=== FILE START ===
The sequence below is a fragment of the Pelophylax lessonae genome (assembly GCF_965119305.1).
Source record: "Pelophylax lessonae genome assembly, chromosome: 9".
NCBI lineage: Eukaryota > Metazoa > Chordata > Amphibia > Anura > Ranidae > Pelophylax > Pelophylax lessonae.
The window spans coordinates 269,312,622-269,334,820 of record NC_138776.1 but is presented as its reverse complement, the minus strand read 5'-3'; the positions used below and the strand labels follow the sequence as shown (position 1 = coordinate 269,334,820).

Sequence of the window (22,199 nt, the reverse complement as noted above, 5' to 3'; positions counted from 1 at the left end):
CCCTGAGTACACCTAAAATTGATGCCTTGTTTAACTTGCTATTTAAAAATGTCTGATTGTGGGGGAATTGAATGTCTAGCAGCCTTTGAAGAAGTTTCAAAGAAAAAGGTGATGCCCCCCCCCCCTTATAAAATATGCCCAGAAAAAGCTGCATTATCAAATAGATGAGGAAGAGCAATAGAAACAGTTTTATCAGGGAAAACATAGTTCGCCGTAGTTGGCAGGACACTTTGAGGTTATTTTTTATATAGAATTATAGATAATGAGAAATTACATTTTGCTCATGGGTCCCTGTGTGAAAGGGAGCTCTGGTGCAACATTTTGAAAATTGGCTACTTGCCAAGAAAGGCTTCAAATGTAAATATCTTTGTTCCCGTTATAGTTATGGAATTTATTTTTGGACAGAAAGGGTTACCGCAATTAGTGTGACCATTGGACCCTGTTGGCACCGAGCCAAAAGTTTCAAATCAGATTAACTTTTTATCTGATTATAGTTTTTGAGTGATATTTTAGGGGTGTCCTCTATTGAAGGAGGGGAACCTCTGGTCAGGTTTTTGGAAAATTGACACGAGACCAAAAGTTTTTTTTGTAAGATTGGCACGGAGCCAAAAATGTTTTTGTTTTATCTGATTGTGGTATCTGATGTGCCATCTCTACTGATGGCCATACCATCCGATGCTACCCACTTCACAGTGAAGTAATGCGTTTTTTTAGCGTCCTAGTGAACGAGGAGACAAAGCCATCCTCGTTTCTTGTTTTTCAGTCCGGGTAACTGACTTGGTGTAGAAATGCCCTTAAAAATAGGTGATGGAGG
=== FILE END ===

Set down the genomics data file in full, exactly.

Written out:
The sequence below is a fragment of the Pelophylax lessonae genome (assembly GCF_965119305.1).
Source record: "Pelophylax lessonae genome assembly, chromosome: 9".
NCBI lineage: Eukaryota > Metazoa > Chordata > Amphibia > Anura > Ranidae > Pelophylax > Pelophylax lessonae.
The window spans coordinates 269,312,622-269,334,820 of record NC_138776.1 but is presented as its reverse complement, the minus strand read 5'-3'; the positions used below and the strand labels follow the sequence as shown (position 1 = coordinate 269,334,820).

Sequence of the window (22,199 nt, the reverse complement as noted above, 5' to 3'; positions counted from 1 at the left end):
CCCTGAGTACACCTAAAATTGATGCCTTGTTTAACTTGCTATTTAAAAATGTCTGATTGTGGGGGAATTGAATGTCTAGCAGCCTTTGAAGAAGTTTCAAAGAAAAAGGTGATGCCCCCCCCCCCTTATAAAATATGCCCAGAAAAAGCTGCATTATCAAATAGATGAGGAAGAGCAATAGAAACAGTTTTATCAGGGAAAACATAGTTCGCCGTAGTTGGCAGGACACTTTGAGGTTATTTTTTATATAGAATTATAGATAATGAGAAATTACATTTTGCTCATGGGTCCCTGTGTGAAAGGGAGCTCTGGTGCAACATTTTGAAAATTGGCTACTTGCCAAGAAAGGCTTCAAATGTAAATATCTTTGTTCCCGTTATAGTTATGGAATTTATTTTTGGACAGAAAGGGTTACCGCAATTAGTGTGACCATTGGACCCTGTTGGCACCGAGCCAAAAGTTTCAAATCAGATTAACTTTTTATCTGATTATAGTTTTTGAGTGATATTTTAGGGGTGTCCTCTATTGAAGGAGGGGAACCTCTGGTCAGGTTTTTGGAAAATTGACACGAGACCAAAAGTTTTTTTTGTAAGATTGGCACGGAGCCAAAAATGTTTTTGTTTTATCTGATTGTGGTATCTGATGTGCCATCTCTACTGATGGCCATACCATCCGATGCTACCCACTTCACAGTGAAGTAATGCGTTTTTTTAGCGTCCTAGTGAACGAGGAGACAAAGCCATCCTCGTTTCTTGTTTTTCAGTCCGGGTAACTGACTTGGTGTAGAAATGCCCTTAAAAATAGGTGATGGAGG